As with all the Sonic Meditations I’ve encountered, and as many people note, the simplicity of the instructions hides the complexity of the practice. Many questions arise as we discuss this score, and I think about it since;


do you sing the tone your chosen person is singing at the time you are singing to them?

If so how do you remember it for when your tone is finished?

Or do you wait until you’ve stopped singing and then sing the tone they are singing at that moment?

What if they are not singing?

How long do you wait?

Do you sing the same tone as them so you can easily join them after singing to them?

How would this mirroring affect the overall soundscape?

Will the sound be sparse in the beginning before people begin to tone?

Does everyone send to the same person at the same time?

Will my chosen person know I am sending them a tone?

Do I sing audibly or in my head?

Do I stay on the same pitch each time I send to a knew person?

Does my pitch have to stay the same?

Does a long tone mean one breath length?

Can I do a higher pitch even if others may not be able to mirror it?

What happens if you and another person both choose each other in the same breath?

What if you don’t recognize the person’s voice that you are sending a tone to?

How will you match their pitch, if considering pitch as ‘a subjective psychoacoustical attribute of sound’?

How do you choose your way around the circle?

Is the mental image of the person associated with their position in the circle?

Or do you bring the image of them into your mind, thus bringing them into your physical sphere?


Sitting down to write this I have the urge to organise and understand how this might play out if it was ‘orchestrated’, musing on the infinite possibilities there must be of transferral of notes – and how really you must always be actually mirroring the sound of someone at least once removed from the person you are listening to, and where does this line begin? I begin to draw some diagrams to explore this:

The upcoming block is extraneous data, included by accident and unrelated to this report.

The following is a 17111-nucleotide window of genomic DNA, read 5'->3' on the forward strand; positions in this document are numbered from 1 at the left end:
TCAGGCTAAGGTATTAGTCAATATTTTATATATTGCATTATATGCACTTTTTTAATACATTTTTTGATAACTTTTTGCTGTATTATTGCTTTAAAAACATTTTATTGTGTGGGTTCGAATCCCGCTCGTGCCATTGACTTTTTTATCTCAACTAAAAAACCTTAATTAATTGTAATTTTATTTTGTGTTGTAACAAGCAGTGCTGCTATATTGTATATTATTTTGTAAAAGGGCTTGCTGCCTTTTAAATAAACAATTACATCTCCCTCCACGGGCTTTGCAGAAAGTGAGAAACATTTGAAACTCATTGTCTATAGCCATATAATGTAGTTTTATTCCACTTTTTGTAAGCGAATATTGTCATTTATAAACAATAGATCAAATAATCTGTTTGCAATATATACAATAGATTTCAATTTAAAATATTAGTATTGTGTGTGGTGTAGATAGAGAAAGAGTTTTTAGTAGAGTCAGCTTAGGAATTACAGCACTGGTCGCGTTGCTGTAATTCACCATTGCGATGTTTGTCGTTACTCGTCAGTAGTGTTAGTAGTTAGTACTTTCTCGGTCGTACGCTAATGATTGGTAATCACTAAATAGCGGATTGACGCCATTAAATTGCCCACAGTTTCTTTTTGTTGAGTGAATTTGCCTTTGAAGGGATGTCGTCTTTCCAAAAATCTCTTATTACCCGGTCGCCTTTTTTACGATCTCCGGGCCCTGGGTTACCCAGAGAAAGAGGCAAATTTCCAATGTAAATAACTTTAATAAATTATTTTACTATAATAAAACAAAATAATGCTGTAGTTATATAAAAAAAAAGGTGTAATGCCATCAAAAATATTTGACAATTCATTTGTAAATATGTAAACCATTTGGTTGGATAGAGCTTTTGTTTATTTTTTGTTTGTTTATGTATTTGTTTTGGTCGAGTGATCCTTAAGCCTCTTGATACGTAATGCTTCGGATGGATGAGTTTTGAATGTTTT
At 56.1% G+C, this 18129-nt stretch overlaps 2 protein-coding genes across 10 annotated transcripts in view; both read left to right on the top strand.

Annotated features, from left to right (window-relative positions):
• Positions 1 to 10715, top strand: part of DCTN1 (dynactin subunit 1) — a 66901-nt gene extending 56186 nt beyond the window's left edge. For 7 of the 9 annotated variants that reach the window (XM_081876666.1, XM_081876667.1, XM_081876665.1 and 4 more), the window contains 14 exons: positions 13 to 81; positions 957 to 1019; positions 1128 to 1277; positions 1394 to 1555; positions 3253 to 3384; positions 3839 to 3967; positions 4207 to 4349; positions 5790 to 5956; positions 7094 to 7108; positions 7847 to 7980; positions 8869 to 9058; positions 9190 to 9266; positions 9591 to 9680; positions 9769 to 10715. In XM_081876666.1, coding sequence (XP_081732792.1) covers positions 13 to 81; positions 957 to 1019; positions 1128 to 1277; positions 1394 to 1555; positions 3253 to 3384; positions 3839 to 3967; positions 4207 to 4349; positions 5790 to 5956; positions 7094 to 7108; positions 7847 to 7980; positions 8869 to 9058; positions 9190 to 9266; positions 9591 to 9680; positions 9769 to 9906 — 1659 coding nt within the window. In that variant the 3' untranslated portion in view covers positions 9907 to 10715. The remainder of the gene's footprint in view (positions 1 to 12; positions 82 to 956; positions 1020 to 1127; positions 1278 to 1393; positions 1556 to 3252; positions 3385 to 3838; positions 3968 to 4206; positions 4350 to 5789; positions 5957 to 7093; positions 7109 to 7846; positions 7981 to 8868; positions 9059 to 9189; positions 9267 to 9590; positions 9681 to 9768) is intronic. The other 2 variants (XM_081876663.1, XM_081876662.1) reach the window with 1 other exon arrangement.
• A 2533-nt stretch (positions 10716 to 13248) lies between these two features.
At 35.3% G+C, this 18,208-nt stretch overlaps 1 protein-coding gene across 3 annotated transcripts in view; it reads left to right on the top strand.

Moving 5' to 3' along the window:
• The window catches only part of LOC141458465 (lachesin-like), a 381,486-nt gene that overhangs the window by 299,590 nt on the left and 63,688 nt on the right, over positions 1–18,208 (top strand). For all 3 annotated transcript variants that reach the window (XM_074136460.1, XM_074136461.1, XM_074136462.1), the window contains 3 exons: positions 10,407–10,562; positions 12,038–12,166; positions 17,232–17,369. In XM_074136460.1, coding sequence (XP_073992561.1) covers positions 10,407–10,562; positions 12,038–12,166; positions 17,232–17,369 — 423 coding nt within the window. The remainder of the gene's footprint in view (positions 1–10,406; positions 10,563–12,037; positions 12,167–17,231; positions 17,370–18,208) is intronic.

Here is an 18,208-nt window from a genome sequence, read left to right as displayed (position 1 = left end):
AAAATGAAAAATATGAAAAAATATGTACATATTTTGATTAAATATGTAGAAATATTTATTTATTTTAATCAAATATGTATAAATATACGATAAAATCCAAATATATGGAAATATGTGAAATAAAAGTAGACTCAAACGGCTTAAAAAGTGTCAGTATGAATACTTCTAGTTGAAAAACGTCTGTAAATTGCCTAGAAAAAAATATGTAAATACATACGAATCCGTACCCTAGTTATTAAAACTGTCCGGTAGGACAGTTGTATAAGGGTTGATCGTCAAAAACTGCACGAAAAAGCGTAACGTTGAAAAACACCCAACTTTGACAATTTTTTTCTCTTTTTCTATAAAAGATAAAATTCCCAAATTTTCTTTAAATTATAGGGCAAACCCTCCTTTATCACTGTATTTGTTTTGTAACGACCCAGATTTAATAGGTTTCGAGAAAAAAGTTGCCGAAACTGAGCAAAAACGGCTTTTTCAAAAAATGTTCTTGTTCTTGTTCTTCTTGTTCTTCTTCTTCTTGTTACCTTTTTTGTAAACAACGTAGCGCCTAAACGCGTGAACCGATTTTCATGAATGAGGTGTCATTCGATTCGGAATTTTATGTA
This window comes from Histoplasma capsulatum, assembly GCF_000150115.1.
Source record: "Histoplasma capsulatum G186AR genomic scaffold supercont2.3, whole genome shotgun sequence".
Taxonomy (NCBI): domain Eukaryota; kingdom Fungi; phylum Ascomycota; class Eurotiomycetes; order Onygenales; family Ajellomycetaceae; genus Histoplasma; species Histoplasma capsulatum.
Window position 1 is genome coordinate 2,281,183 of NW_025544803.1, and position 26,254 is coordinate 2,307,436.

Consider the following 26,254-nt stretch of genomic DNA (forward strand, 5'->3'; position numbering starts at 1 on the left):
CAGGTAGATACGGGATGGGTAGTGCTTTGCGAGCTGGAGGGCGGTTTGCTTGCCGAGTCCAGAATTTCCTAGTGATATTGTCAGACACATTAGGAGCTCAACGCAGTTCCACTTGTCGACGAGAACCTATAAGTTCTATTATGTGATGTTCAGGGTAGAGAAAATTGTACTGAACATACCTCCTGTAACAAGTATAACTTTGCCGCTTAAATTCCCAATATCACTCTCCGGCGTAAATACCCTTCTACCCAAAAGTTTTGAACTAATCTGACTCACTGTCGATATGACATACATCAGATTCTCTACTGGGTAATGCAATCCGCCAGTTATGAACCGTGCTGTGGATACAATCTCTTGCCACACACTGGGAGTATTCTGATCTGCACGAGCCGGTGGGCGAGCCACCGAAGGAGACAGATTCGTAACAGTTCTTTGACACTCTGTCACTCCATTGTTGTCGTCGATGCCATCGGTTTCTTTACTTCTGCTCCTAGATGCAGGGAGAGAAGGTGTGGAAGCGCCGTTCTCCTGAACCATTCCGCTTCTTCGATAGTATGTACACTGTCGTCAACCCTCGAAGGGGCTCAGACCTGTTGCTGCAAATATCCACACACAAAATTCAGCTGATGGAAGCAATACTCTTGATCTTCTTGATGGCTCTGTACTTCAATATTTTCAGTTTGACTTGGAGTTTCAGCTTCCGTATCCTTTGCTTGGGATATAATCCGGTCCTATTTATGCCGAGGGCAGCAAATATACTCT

After four I see what I sensed at the time, the infinite nature of this score and that the ‘lines’ of connecting sound never begin or end. So I go to the recordings for a different kind of clarity. This time we tried the score twice, something we haven’t done before, and it is a pleasure to listen back to the discussions before, between and after, as our understanding around the score expands.        


Through the discussion there seem to be two approaches that emerge – one of developing strategies with which to navigate the piece to ensure you are able to ‘match’ others tones – for example harmonizing with them so it is easier to match once you’ve finished sending, and the other of separating the sending and receiving, first focusing on the sending without attention to the matching, then listening in order to match.


Listening back I can remember some of my own progressions, as I recognise my voice and my mirroring. I listen to the thread of other notes passing through and on around the circle. Our toning is tentative, respectful, hopeful, courteous, dedicated, concentrated and focused. We are transmitting and receiving in a never ending cycle of transferral, and we are aware we are all toning each others tones, or respecting each others silences. The negotiation is a beautiful dance. There a moments of silence, sparsity and swells of unity and harmony, a broad spectrum of notes, timbres and textures. All the questions we began with seem to drift away as the act of doing takes over. We begin to understand through experience.

SMX First attempt - The Study Group
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SMX Second attempt - The Study Group
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